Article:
Blackout from the Lyric Theatre Belfast tells the story of James, a young man who wakes up in a prison cell with no idea of why he is there. As he recalls the events of his life, he reaches a point where he realises his future lies in his own hands.
This project is an initiative by the Creative Learning department at the Lyric Theatre to employ emerging actors & artists. The production is currently touring to more than 40 schools across Northern Ireland, in partnership with Hydebank Wood College & the Department of Justice.
I love the arts
I love working in the commercial and corporate sectors but the arts will always have a special place in my heart. The arts sector gave me my first, paid professional piece of work through the Queens Drama.
Don’t stop, don’t look down
I love shooting dramatic performances as, in my opinion they’re amongst the hardest things to photograph that you can’t control. They’re not like a typical studio shoot. You can’t control lighting and usually you can’t control what the actors are doing. Its crazy. Its completely a “hang on and don’t look at photos ’till the end” kind of discipline.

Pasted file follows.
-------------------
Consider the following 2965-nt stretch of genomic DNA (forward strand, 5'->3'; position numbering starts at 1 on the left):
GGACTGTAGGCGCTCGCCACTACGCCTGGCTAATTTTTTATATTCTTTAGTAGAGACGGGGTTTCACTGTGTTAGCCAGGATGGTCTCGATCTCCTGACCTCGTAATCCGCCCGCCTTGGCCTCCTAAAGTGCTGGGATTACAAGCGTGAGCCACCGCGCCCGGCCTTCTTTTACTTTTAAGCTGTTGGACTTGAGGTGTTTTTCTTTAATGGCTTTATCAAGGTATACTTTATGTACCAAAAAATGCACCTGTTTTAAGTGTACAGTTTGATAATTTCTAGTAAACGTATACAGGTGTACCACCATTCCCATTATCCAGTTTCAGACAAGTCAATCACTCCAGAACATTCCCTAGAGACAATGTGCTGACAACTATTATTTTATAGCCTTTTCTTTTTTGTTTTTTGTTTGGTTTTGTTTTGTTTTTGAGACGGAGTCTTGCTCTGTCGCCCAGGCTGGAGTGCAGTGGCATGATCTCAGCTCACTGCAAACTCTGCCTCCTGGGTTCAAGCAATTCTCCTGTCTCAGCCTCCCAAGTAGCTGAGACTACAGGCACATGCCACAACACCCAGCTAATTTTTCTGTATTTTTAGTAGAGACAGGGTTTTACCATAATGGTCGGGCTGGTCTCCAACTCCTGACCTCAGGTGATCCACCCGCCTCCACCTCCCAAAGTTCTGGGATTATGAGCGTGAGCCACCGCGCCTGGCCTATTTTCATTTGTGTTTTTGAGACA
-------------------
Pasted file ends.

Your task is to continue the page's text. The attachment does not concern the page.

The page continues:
Honestly. If you look at your photos whilst shooting a dramatic performance such as Blackout you’re going to miss something. Keep the camera stuck to your face, keep both hands on and don’t stop shooting until the show is over. Go in with full batteries, empty memory cards and nimble feet.
Blackout was non stop from the moment it started. It was a mix of dancing, fighting, slo-mo and intricate group movements. At times it was very difficult to pick one particular thing or person to focus on. Times like these have taught me to trust my gut and just go with it. If you miss it, you miss it.
I never (usually) photograph a dramatic performance more than once. It’s always been this way. I never ask the director about notable moments that might happen during the show. I want everything to be a surprise and I want to react to it when it happens. Part of being good at this type of work means being able to capture the moment when it happens. You only get good at this by doing it over and over again.